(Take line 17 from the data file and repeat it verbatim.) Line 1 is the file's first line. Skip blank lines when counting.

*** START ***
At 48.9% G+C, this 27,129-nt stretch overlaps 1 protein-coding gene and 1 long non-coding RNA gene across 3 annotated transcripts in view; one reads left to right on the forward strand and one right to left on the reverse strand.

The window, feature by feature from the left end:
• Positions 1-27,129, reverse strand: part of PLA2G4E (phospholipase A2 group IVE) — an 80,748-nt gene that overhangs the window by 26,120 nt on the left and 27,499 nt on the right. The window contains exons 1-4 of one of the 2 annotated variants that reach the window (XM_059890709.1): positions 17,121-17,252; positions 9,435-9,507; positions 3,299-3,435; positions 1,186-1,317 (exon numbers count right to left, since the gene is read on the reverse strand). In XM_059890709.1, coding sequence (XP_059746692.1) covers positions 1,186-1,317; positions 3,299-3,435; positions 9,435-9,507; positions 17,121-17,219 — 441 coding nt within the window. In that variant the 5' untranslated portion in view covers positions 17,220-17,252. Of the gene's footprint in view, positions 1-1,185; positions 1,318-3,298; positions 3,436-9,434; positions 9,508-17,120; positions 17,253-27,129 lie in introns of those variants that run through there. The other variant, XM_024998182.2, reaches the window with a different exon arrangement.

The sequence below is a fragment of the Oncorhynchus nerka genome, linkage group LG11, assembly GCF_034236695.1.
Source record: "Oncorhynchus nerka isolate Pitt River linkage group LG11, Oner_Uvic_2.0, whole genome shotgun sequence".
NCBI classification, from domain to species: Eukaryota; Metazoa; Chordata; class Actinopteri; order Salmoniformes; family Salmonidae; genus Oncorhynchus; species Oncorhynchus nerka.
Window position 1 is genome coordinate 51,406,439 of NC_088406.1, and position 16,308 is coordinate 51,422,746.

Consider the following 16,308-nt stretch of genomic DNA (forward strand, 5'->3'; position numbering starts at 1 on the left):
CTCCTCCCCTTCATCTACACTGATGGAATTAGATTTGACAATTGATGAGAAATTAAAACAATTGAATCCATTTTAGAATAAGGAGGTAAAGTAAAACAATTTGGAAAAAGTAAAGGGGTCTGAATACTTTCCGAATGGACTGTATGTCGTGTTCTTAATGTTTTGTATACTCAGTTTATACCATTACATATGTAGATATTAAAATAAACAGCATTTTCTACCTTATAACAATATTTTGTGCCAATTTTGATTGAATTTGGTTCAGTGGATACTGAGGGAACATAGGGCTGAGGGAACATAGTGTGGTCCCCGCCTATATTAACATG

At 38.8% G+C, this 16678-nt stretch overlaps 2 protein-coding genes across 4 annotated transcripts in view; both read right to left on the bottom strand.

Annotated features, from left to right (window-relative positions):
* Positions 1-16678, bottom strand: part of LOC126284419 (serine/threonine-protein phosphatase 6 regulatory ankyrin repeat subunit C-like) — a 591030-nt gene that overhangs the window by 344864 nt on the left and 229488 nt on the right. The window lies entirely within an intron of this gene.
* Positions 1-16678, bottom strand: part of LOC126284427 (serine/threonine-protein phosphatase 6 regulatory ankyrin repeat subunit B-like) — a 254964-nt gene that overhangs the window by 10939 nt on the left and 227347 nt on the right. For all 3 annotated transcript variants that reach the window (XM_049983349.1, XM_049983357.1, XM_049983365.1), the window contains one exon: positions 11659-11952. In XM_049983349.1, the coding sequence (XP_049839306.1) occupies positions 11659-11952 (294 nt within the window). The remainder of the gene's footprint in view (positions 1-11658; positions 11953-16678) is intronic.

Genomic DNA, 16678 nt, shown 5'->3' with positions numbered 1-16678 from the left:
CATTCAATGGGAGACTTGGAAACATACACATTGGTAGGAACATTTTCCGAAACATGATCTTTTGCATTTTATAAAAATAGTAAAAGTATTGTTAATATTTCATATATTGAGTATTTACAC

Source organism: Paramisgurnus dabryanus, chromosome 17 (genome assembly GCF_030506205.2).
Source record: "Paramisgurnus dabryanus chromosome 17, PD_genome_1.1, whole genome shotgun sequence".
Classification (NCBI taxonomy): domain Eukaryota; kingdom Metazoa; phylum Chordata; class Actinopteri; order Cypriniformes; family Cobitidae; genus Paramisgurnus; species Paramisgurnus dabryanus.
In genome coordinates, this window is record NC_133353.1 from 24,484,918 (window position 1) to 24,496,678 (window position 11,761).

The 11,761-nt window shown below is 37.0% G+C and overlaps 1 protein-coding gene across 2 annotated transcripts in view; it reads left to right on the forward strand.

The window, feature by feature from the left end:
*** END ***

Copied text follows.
Source record: "Paramisgurnus dabryanus chromosome 17, PD_genome_1.1, whole genome shotgun sequence".